But her advice to families was this: your kids don't need you to have a high paying job in order for them to success, but they do need love and support
"You don't have to have lived the kind of life you want your kids to live to help them excel," Obama said.
Obama has made youth engagement one of her signature issues in her first year and a half at the White House. She has opened up the White House to local students and held mentoring events across the city with celebrities and notable achievers.
Last spring, Obama had a rather candid conversation with a group of students at this same high school, telling them that when she was growing up, people told her, "You talk funny; you talk like a white girl."
Speaking to the students at Anacostia about how she achieved success in school and in her career, Obama said there was no magic to her story -- getting good grades was something that was important to her.
"I wanted an A, you know, I wanted to be smart, I wanted to be the person who had the right answer. And I didn't care whether it was cool, because I remember there were kids around my neighborhood who would say, "Ooh, you talk funny, you talk like a white girl," the first lady said last May. "I heard that growing up my whole life. I was like, I don't even know what that means, but you know what, I'm still getting my A."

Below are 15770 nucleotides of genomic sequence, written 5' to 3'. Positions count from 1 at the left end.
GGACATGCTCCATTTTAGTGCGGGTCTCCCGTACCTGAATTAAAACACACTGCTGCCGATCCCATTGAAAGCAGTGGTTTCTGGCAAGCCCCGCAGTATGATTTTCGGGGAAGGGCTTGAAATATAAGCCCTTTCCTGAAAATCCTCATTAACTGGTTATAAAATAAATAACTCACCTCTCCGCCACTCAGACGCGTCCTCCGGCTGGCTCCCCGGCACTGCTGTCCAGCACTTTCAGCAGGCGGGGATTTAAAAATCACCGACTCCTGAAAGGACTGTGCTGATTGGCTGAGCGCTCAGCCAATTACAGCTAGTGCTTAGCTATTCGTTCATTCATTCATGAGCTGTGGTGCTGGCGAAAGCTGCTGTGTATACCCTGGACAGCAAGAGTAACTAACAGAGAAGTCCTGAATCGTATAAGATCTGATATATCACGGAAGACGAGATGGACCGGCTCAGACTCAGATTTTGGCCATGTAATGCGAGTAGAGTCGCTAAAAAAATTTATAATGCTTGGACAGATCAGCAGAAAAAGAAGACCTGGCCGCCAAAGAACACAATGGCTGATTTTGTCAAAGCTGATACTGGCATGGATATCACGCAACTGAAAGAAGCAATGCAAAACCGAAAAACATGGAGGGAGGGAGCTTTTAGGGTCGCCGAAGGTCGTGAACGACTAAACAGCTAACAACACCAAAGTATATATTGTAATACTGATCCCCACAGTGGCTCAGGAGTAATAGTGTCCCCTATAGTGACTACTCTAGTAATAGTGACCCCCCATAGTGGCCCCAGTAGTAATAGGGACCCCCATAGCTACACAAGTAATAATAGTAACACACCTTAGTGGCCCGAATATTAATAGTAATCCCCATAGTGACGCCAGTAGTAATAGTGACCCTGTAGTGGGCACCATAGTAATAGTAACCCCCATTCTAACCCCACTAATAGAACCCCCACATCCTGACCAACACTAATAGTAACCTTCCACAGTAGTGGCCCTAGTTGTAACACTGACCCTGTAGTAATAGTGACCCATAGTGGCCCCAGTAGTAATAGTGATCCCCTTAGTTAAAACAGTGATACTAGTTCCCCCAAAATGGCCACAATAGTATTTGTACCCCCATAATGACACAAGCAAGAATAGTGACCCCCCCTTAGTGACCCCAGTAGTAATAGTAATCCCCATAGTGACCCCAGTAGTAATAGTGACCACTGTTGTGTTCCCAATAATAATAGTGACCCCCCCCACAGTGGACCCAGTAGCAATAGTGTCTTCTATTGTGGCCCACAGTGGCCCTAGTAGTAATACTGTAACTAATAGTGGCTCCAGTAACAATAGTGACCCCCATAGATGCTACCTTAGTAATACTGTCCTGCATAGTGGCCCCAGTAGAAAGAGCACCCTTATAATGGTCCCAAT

Today she explained why reaching out to the nation's youth is a priority for her and President Obama.
"Listen, graduates, the reason that he and I invest so much of our time and energy in young people like you is because we see ourselves in each and every one of you," she said. "We are living proof for you that with the right support, it doesn't matter what circumstances you were born into, or how much money you have, or what color your skin is, if you're committed -- if you are committed to doing what it takes, anything is possible. It's up to you."
Obama also had a special message for those graduates who are not going on to college in the fall, a message that drew appreciative applause from the audience.
"You don't have to be on a college campus to educate yourself or to create new opportunities to grow, or to push yourself to think differently about the world," she said. "There are opportunities all over D.C. for you to enrich your lives and your minds."
For all the graduates and their families, Obama emphasized that part of growing up and being an adult is learning that life is a series of tradeoffs.
"If you want a career that pays a good salary, then you have to work hard. You've got to be on time; you've got to finish what you start; you have to always keep your word. If you want a life free from drama, then you can't hang out with people who thrive on drama," she said.